Evaluation of eating quality and starch properties of sweet potato produced in northern Japan
Sweet potato (Ipomoea batatas L.) is one of the major root vegetables in Japan. It is eaten as a baked or steamed product and has also been used as a raw material for liquor and starch production. Sweet potato is produced mainly in temperate regions, such as occur in the central or southern parts of Japan. Currently, however, the production area is distributed as far as Hokkaido in the subarctic region in northern Japan. There have been few reports on the taste and quality of sweet potatoes that are grown in the subarctic regions. Consequently, in this study, some characteristics related to food processing properties were compared between the crop grown in the Kanto or Kyushu region, in central or southern Japan, with that from Hokkaido. Sweet potatoes grown in Hokkaido had the following features compared with those grown in Kanto or Kyushu: 1) significantly lower dry matter ratio (2.0 to 7.0%) and starch content (2.1 to 5.2%) in the tuberous roots; 2) lower firmness (6.5 to 20.4 kgf cm‑2) and higher Brix value (2.7 to 7.0 °Brix) in steamed roots; and 3) were moister and sweeter in a triangle sensory preference test. Furthermore, the pasting temperature of starch extracted from Hokkaido crops was significantly lower (2.5 to 8.7°C) than those from Kanto or Kyushu. Starch gel made from Hokkaido crops, with the lower pasting temperature, showed a significantly lower water separation ratio (8.3 to 9.4% after four weeks storage at 4°C) and fewer changes in firmness compared to those from Kanto and Kyushu. These results suggested that sweet potato starch from Hokkaido could be more resistant to retrogradation and more suitable for use in food processing.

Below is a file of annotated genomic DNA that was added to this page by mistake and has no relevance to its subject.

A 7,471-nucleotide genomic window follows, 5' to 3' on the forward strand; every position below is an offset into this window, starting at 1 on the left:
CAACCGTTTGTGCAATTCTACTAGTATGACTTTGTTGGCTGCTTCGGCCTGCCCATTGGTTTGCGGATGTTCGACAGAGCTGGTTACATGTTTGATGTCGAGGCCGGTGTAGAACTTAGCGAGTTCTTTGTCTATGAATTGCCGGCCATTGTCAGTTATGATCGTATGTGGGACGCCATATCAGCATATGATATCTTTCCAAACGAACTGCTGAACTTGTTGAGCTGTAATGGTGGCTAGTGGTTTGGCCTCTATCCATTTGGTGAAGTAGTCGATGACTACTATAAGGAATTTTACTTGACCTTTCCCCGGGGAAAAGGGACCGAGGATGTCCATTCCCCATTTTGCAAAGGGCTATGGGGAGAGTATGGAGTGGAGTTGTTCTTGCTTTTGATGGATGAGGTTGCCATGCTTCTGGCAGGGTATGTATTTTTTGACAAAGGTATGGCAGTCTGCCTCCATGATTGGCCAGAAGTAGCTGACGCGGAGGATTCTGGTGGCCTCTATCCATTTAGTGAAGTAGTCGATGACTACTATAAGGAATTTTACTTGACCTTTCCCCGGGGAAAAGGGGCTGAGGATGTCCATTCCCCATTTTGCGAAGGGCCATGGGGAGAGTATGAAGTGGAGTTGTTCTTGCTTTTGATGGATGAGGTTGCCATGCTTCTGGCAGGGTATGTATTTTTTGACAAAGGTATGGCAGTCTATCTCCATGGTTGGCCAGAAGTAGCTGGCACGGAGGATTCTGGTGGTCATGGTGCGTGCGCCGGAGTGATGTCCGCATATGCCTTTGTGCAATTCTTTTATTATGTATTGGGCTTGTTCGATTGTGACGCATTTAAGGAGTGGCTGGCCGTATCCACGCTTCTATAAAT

Takahama, M., Noda, T., Ueno, R., Munekata, S. and Araki, H. (2021). Evaluation of eating quality and starch properties of sweet potato produced in northern Japan. Acta Hortic. 1312, 591-598
firmness, gel, pasting temperature, subarctic, taste, water separation